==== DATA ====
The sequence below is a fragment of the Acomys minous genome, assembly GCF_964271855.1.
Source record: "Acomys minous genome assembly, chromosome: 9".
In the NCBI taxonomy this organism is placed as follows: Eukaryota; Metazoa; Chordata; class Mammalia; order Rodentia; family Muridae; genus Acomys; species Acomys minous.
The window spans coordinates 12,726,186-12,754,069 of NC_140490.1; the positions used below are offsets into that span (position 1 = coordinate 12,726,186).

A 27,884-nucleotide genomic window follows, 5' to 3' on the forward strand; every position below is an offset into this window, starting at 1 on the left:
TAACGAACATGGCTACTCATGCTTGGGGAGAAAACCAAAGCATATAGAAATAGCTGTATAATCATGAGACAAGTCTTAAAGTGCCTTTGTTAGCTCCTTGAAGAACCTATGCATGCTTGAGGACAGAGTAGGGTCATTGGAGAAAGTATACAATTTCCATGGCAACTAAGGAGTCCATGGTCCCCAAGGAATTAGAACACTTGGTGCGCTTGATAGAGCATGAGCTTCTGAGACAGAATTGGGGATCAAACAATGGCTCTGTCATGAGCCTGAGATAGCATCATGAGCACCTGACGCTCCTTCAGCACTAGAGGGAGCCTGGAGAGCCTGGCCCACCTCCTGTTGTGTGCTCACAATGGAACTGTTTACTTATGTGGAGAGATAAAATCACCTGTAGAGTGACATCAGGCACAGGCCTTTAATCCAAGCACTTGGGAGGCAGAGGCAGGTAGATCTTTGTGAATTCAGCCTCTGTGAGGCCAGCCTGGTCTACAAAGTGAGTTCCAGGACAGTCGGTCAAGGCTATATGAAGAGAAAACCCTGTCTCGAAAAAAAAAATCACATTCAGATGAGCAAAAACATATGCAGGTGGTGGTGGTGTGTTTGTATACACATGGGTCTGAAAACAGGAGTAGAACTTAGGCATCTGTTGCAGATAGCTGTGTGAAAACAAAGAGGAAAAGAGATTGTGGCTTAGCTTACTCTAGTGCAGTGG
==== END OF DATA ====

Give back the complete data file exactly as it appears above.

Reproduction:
The sequence below is a fragment of the Acomys minous genome, assembly GCF_964271855.1.
Source record: "Acomys minous genome assembly, chromosome: 9".
In the NCBI taxonomy this organism is placed as follows: Eukaryota; Metazoa; Chordata; class Mammalia; order Rodentia; family Muridae; genus Acomys; species Acomys minous.
The window spans coordinates 12,726,186-12,754,069 of NC_140490.1; the positions used below are offsets into that span (position 1 = coordinate 12,726,186).

A 27,884-nucleotide genomic window follows, 5' to 3' on the forward strand; every position below is an offset into this window, starting at 1 on the left:
TAACGAACATGGCTACTCATGCTTGGGGAGAAAACCAAAGCATATAGAAATAGCTGTATAATCATGAGACAAGTCTTAAAGTGCCTTTGTTAGCTCCTTGAAGAACCTATGCATGCTTGAGGACAGAGTAGGGTCATTGGAGAAAGTATACAATTTCCATGGCAACTAAGGAGTCCATGGTCCCCAAGGAATTAGAACACTTGGTGCGCTTGATAGAGCATGAGCTTCTGAGACAGAATTGGGGATCAAACAATGGCTCTGTCATGAGCCTGAGATAGCATCATGAGCACCTGACGCTCCTTCAGCACTAGAGGGAGCCTGGAGAGCCTGGCCCACCTCCTGTTGTGTGCTCACAATGGAACTGTTTACTTATGTGGAGAGATAAAATCACCTGTAGAGTGACATCAGGCACAGGCCTTTAATCCAAGCACTTGGGAGGCAGAGGCAGGTAGATCTTTGTGAATTCAGCCTCTGTGAGGCCAGCCTGGTCTACAAAGTGAGTTCCAGGACAGTCGGTCAAGGCTATATGAAGAGAAAACCCTGTCTCGAAAAAAAAAATCACATTCAGATGAGCAAAAACATATGCAGGTGGTGGTGGTGTGTTTGTATACACATGGGTCTGAAAACAGGAGTAGAACTTAGGCATCTGTTGCAGATAGCTGTGTGAAAACAAAGAGGAAAAGAGATTGTGGCTTAGCTTACTCTAGTGCAGTGG